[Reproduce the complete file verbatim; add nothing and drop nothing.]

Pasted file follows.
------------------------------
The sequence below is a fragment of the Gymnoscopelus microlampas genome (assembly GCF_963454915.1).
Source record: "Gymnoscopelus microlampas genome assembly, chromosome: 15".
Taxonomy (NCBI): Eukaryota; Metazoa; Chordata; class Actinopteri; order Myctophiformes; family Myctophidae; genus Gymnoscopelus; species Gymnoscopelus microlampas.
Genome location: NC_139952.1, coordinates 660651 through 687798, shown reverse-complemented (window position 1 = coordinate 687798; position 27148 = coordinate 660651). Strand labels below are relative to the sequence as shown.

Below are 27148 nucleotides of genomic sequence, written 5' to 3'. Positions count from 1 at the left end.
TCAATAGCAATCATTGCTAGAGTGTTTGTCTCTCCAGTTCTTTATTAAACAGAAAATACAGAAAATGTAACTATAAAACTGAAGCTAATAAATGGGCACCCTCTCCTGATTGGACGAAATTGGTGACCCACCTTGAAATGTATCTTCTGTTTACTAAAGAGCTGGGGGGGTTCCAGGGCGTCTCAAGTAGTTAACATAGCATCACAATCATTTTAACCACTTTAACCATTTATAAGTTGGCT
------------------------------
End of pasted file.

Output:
The sequence below is a fragment of the Gymnoscopelus microlampas genome (assembly GCF_963454915.1).
Source record: "Gymnoscopelus microlampas genome assembly, chromosome: 15".
Taxonomy (NCBI): Eukaryota; Metazoa; Chordata; class Actinopteri; order Myctophiformes; family Myctophidae; genus Gymnoscopelus; species Gymnoscopelus microlampas.
Genome location: NC_139952.1, coordinates 660651 through 687798, shown reverse-complemented (window position 1 = coordinate 687798; position 27148 = coordinate 660651). Strand labels below are relative to the sequence as shown.

Below are 27148 nucleotides of genomic sequence, written 5' to 3'. Positions count from 1 at the left end.
TCAATAGCAATCATTGCTAGAGTGTTTGTCTCTCCAGTTCTTTATTAAACAGAAAATACAGAAAATGTAACTATAAAACTGAAGCTAATAAATGGGCACCCTCTCCTGATTGGACGAAATTGGTGACCCACCTTGAAATGTATCTTCTGTTTACTAAAGAGCTGGGGGGGTTCCAGGGCGTCTCAAGTAGTTAACATAGCATCACAATCATTTTAACCACTTTAACCATTTATAAGTTGGCT